temerity to divine one's purpose in life from a newsgroup posting.



        
Date: 02 Apr 2007 00:58:09
From: *alan*
Subject: Re: Air pressure espresso

"J. Clarke" <jclarke.usenet@cox.net > wrote in message
news:eupiqs02luk@news2.newsguy.com...
> *alan* wrote:
>> "J. Clarke" wrote
>> [...]
>>> Are the boilers on espresso machines other than steam toys sealed so
>>> they build up steam pressure?
>> [...]
>>
>> Just curious about the what appears to be a gratuitous denigration of
>> steam-pressure dependent espresso machines. It seems that at least
>> 90% of the references in this newsgroup to such machines employ the
>> word "toy".
>>
>> Is that an intentionally mean-spirited term intended to make it clear
>> that the poster is a member in good standing with the fraternity of
>> pump-driven machine owners? I don't believe I've ever read any
>> postings which refer to "French-press toys", "Aeropress toys", or
>> "vacuum toys". Why do you suppose steam driven espresso machines
>> seem to be singled out for this epithet?
>
> They're basically self-heating mocha pots with a milk-heating accessory.
> There's nothing wrong with a mocha pot as long as you recognize that
> it's a mocha pot.
>
> A french-press doesn't pretend to be an espresso machine. Neither does
> a vacuum pot or a drip machine or a percolator. It's only the steam
> machines that make that pretense.

I see. I suppose I was a little confused by your phrase "espresso machines
other than steam toys" which led me to believe that you'd included "steam
toys" in the category of "espresso machines"

>
>> Perhaps the term has been used so often that it no longer conveys
>> what was originally meant as an obvious prejudicial snub, and the
>> term is currently used out of unthinking habit, and is actually now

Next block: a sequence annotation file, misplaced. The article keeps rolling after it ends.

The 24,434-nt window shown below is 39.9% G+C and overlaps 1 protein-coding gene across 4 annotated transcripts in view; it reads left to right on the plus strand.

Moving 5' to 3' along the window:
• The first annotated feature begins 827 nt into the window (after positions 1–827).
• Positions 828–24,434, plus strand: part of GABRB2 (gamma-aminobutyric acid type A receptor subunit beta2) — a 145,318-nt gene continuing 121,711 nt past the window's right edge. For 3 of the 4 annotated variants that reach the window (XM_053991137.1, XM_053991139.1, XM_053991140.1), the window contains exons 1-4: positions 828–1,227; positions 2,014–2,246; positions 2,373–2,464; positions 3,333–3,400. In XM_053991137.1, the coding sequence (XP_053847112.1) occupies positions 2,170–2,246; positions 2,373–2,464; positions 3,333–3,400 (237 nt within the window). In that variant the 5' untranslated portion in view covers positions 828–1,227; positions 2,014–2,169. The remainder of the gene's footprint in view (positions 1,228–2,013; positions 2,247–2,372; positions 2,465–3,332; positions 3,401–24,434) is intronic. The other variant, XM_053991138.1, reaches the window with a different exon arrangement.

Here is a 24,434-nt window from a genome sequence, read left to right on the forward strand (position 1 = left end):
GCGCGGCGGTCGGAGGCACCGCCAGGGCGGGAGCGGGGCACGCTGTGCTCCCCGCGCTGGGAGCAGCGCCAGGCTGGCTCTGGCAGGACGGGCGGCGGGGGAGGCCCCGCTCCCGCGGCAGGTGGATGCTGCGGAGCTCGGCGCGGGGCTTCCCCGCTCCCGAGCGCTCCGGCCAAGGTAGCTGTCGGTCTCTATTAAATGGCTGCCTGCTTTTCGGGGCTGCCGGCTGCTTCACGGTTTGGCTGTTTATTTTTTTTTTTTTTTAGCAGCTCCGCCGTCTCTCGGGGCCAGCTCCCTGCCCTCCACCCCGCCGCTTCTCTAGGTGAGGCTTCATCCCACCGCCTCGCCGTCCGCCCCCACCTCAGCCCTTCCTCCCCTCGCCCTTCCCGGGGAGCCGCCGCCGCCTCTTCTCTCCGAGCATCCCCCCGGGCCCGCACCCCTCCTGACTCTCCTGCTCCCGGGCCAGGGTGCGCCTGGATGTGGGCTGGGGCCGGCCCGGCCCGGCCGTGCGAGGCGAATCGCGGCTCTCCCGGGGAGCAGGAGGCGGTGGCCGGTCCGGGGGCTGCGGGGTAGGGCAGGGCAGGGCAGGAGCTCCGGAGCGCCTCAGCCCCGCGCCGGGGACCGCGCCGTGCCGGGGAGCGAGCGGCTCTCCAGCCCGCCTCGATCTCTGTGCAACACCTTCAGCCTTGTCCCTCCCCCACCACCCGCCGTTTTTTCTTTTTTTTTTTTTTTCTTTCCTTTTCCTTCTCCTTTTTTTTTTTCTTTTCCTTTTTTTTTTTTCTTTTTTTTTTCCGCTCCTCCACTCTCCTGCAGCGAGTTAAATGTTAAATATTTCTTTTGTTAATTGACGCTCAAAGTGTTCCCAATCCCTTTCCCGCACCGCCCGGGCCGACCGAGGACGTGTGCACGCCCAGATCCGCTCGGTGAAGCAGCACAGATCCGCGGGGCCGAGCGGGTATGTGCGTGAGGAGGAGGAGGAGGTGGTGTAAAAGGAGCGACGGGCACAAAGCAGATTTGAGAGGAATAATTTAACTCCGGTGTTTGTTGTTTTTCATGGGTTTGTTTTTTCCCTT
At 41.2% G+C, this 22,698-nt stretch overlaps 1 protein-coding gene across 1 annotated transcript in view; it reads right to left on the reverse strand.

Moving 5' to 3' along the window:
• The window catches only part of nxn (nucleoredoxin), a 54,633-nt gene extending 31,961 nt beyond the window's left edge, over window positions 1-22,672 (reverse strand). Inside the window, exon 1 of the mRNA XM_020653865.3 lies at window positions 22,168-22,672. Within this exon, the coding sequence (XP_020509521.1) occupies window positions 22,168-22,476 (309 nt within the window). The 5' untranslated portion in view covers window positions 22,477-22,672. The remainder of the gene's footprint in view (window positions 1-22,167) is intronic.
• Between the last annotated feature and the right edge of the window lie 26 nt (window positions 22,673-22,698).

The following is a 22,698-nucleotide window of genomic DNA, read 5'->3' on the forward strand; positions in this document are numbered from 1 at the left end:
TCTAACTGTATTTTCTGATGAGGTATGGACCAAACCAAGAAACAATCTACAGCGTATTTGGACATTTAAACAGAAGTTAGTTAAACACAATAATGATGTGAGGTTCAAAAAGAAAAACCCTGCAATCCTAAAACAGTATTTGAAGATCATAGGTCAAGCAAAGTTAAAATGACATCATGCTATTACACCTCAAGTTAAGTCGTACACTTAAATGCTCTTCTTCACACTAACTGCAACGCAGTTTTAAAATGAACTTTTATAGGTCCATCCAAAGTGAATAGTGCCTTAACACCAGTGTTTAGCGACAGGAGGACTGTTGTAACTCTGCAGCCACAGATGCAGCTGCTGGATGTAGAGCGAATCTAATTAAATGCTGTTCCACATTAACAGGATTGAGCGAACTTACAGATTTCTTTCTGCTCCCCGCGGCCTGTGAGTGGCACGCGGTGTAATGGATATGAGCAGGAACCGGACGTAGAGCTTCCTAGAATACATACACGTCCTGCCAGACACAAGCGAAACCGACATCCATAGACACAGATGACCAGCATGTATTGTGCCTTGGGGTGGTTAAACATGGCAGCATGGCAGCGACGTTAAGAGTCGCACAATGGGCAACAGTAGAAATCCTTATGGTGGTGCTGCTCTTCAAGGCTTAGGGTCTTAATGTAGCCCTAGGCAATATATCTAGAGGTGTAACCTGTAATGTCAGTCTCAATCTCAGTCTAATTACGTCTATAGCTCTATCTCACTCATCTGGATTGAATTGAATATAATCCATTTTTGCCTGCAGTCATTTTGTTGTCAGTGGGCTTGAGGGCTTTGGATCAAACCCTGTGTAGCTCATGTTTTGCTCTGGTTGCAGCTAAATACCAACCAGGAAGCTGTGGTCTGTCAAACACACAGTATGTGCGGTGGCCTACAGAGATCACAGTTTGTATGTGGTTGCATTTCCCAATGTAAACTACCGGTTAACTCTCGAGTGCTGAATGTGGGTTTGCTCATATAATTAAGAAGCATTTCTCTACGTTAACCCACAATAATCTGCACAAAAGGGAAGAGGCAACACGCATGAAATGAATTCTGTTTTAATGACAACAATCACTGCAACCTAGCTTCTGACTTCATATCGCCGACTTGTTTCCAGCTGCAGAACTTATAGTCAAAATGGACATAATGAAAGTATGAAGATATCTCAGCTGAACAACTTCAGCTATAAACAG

>> quite neutral?
>>
>> Just curious . . .
>
> --
> --
> --John
> to email, dial "usenet" and validate
> (was jclarke at eye bee em dot net)
>
>



     
Date: 01 Apr 2007 18:49:01
From: Barry Jarrett
Subject: Re: Air pressure espresso
On Sun, 1 Apr 2007 14:25:26 -0400, "Jack Denver"
<nunuvyer@netscape.net > wrote:

>will remain just fine. So this is one of those Schomerlike broad sweeping
>pronouncments that really are nothing more than his personal and often
>misguided opinion. There are lots of espresso bars located in cities above
>3000 ft. and they do just fine.


yep. we were making lovely espresso at 10,000ft when the roasters'
guild retreat was at keystone. the crema was copious and a bit fizzy,
but that was expected.



     
Date: 01 Apr 2007 14:35:24
From: Craig Andrews
Subject: Re: Air pressure espresso

"Jack Denver" <nunuvyer@netscape.net > wrote in message
news:3Iidney1KciLZJLbnZ2dnUVZ_vqpnZ2d@comcast.com...
> I'm not sure that you really have to much special. I'm also not sure
> what Schomer is talking about. Inside the PF, where the pressure is 9
> bar, the boiling point of water is way, way above any conceivable
> brewing temperature. You could be in the vacuum of outer space and the
> shot would still proceed up to the point where the brewed coffee left
> the basket holes. At most altitudes, you could use a blend that
> extracts a little cooler - Schomer's 203F is at the extreme of what
> most people consider a suitable brew temp. Even if the brew is a
> little bit above the boiling point when it emerges from the holes, the
> heat of vaporization will very quickly cool it - what will happen is
> that a very small percentage of the shot will flash to steam at any
> altitude where humans can breath and the rest of the shot will remain
> just fine. So this is one of those Schomerlike broad sweeping
> pronouncments that really are nothing more than his personal and often
> misguided opinion. There are lots of espresso bars located in cities
> above 3000 ft. and they do just fine.
>
>


A really higher extreme would be Dr. John's Malabar Gold, which he
recommends be extracted from 205F - 209F@ 9 bars.
http://www.josuma.com/documents/espresso_testing.pdf
Cheers,
Craig.


>
> "J. Clarke" <jclarke.usenet@cox.net> wrote in message
> news:euommp01k20@news2.newsguy.com...
>> Barry Jarrett wrote:
>>> On 1 Apr 2007 06:47:19 -0700, "Travesso" <cpasoren@hotmail.com>
>>> wrote:
>>>
>>> >What are the facters that would limit espresso over 3000'? It
>>> seems
>>> >all of them (that I can think of) should be able to be overcome.
>>>
>>> the boiling point of water
>>
>> A good trick would be a machine that maintains enough pressure in the
>> boiler and during extraction to allow the proper temperature to be
>> maintained but then cools the shot ten degrees or so in a controlled
>> manner so that it doesn't flash into steam when the pressure comes
>> off.
>>
>> --
>> --
>> --John
>> to email, dial "usenet" and validate
>> (was jclarke at eye bee em dot net)
>>
>>
>
>